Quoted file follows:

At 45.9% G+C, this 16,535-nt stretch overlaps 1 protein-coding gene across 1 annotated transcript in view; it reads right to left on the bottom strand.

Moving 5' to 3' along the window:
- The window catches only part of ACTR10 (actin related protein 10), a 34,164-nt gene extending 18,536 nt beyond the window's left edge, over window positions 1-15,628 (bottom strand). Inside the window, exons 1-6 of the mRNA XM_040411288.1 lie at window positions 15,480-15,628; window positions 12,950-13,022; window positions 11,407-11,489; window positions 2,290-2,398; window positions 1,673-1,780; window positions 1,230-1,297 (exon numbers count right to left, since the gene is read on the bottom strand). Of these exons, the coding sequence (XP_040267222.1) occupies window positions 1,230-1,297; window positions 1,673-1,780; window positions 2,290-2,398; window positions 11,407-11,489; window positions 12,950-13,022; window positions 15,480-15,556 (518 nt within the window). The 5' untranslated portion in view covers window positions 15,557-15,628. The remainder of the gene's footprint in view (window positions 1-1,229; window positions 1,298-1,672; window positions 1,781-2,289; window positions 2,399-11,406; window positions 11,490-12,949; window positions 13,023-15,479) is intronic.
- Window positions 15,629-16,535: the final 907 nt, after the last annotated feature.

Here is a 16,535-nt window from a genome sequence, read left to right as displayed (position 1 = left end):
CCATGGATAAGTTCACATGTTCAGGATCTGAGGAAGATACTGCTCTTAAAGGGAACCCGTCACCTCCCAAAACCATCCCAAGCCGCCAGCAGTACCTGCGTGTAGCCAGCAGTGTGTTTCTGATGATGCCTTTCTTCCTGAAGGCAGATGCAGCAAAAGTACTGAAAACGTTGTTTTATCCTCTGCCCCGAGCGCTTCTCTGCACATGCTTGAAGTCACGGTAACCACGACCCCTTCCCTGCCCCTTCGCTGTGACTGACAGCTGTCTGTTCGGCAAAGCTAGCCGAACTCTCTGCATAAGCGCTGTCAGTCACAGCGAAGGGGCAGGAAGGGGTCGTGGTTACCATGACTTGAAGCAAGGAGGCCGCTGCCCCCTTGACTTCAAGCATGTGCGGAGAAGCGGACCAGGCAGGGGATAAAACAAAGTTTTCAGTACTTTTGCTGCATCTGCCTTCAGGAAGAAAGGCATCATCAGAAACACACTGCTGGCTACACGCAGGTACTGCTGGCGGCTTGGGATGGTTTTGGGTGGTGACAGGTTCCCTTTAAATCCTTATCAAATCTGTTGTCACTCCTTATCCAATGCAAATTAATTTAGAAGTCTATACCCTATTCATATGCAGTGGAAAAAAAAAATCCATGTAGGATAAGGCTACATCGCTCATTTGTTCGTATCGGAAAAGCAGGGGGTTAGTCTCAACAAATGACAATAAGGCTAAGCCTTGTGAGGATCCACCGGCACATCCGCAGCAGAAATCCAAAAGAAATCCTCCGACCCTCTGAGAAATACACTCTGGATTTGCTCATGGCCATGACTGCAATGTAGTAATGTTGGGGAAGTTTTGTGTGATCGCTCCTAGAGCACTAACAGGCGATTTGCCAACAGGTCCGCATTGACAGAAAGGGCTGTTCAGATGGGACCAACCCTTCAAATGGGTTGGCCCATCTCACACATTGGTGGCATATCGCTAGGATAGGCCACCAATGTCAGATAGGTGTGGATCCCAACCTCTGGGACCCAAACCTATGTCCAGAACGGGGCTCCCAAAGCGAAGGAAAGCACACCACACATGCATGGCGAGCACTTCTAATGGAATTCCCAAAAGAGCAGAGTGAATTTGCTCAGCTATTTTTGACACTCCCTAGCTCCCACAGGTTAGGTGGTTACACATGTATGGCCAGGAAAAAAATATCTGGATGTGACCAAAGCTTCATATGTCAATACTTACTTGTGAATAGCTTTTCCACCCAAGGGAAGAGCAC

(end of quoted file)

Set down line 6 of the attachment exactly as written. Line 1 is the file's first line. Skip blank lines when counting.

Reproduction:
CCATGGATAAGTTCACATGTTCAGGATCTGAGGAAGATACTGCTCTTAAAGGGAACCCGTCACCTCCCAAAACCATCCCAAGCCGCCAGCAGTACCTGCGTGTAGCCAGCAGTGTGTTTCTGATGATGCCTTTCTTCCTGAAGGCAGATGCAGCAAAAGTACTGAAAACGTTGTTTTATCCTCTGCCCCGAGCGCTTCTCTGCACATGCTTGAAGTCACGGTAACCACGACCCCTTCCCTGCCCCTTCGCTGTGACTGACAGCTGTCTGTTCGGCAAAGCTAGCCGAACTCTCTGCATAAGCGCTGTCAGTCACAGCGAAGGGGCAGGAAGGGGTCGTGGTTACCATGACTTGAAGCAAGGAGGCCGCTGCCCCCTTGACTTCAAGCATGTGCGGAGAAGCGGACCAGGCAGGGGATAAAACAAAGTTTTCAGTACTTTTGCTGCATCTGCCTTCAGGAAGAAAGGCATCATCAGAAACACACTGCTGGCTACACGCAGGTACTGCTGGCGGCTTGGGATGGTTTTGGGTGGTGACAGGTTCCCTTTAAATCCTTATCAAATCTGTTGTCACTCCTTATCCAATGCAAATTAATTTAGAAGTCTATACCCTATTCATATGCAGTGGAAAAAAAAAATCCATGTAGGATAAGGCTACATCGCTCATTTGTTCGTATCGGAAAAGCAGGGGGTTAGTCTCAACAAATGACAATAAGGCTAAGCCTTGTGAGGATCCACCGGCACATCCGCAGCAGAAATCCAAAAGAAATCCTCCGACCCTCTGAGAAATACACTCTGGATTTGCTCATGGCCATGACTGCAATGTAGTAATGTTGGGGAAGTTTTGTGTGATCGCTCCTAGAGCACTAACAGGCGATTTGCCAACAGGTCCGCATTGACAGAAAGGGCTGTTCAGATGGGACCAACCCTTCAAATGGGTTGGCCCATCTCACACATTGGTGGCATATCGCTAGGATAGGCCACCAATGTCAGATAGGTGTGGATCCCAACCTCTGGGACCCAAACCTATGTCCAGAACGGGGCTCCCAAAGCGAAGGAAAGCACACCACACATGCATGGCGAGCACTTCTAATGGAATTCCCAAAAGAGCAGAGTGAATTTGCTCAGCTATTTTTGACACTCCCTAGCTCCCACAGGTTAGGTGGTTACACATGTATGGCCAGGAAAAAAATATCTGGATGTGACCAAAGCTTCATATGTCAATACTTACTTGTGAATAGCTTTTCCACCCAAGGGAAGAGCAC